Tuesday, September 6, 2005

Forgiveness - part one

Peter: "Lord, if a member of the church sins against me, how often should I forgive? As many as seven times?" Jesus: "Not seven times, but, I tell you, seventy-seven times."

I say that "I believe in the forgiveness of sins" whenever I affirm the Apostles' Creed, and I pray the prayer that Jesus taught us, saying, "Forgive us our sins, as we forgive those who sin against us." And yet, all too often I fail to see that it is incumbent upon me to forgive and that, if I don't, there are real spiritual and moral consequences. God forgives, yes, absolutely and always. But do I?

My tendancy, and the tendancy of the Church historically, has been to try to limit the scope of forgiveness. Forgiveness becomes conditional, dependent upon the expression of true contrition or, at the very least, remorse on the part of the sinner. A genuine intention of amendment of life is necessary. And this seems perfectly reasonable. If we forgive everything indiscriminately, then nothing really matters, right?

Jesus, however, is not reasonable. He does not teach conditional forgiveness. Peter is essentially asking, "Must my forgiveness be perfect?" And the answer is "More than perfect, perfectly perfect; absolute and unconditional." Notice that Peter didn't say, "If my brother asks my forgiveness," but rather, "If by brother sins against me." Forgiveness, not repentance, is the first step. It is not that I have to "get my act together" in order to be forgiven. Rather, having been forgiven, I can relax into a love that empowers me to "get my act together." Forgiveness creates the space in which we, and the world, can begin to heal.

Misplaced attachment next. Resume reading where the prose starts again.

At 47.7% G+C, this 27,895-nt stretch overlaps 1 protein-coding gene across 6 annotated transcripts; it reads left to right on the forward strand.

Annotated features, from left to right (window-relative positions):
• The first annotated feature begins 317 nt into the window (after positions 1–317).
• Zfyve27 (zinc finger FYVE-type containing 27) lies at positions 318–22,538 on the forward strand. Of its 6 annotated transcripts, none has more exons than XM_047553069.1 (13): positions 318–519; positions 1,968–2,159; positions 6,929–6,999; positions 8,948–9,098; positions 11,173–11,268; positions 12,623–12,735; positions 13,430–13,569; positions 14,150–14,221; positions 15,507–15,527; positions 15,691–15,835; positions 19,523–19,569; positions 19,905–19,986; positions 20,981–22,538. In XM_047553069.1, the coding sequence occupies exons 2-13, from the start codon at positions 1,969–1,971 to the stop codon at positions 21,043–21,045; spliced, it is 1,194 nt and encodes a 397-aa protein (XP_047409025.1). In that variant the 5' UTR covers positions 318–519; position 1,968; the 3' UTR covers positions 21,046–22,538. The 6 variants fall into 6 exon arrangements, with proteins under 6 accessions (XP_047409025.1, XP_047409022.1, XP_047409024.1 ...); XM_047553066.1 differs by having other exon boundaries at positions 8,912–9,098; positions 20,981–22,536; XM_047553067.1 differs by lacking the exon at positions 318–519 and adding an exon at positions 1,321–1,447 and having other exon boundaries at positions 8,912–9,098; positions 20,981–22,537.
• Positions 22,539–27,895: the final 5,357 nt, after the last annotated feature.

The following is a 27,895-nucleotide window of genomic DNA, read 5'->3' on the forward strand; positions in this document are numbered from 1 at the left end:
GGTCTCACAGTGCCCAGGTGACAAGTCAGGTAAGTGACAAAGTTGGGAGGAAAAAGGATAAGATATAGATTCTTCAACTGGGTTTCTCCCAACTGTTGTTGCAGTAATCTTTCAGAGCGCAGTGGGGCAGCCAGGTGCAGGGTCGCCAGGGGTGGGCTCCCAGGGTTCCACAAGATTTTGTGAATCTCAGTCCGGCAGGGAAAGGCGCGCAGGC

Now this seems an impossible ideal. And yet, in my experience it is true. As James Alison has noted, forgiveness makes repentance possible. It is only in trusting at some level in the compassion of the one I have sinned against that I can even find the courage to ask forgiveness. It is the prior experience of forgiveness that makes repentance and amendment of life possible. God's forgiveness always precedes our repentance - always. It is always available and never denied. The imitatio dei requires that our practice of forgiveness should operate in this way too. That is what life in the Kingdom of God is like.

Indeed, forgiveness of sins is essential to Christian life because it is the doorway to true spiritual freedom. It is in opening the door of forgiveness that we enter into the Kingdom of Heaven; not only the receiving of divine forgiveness (that is the easy part), but our willingness to offer it to others. The capacity to forgive precipitously, promiscuously, without even being asked to do so, is the mark of Christian freedom. There exists a direct correlation between the two: the greater the forgiveness, the greater the freedom.

No comments: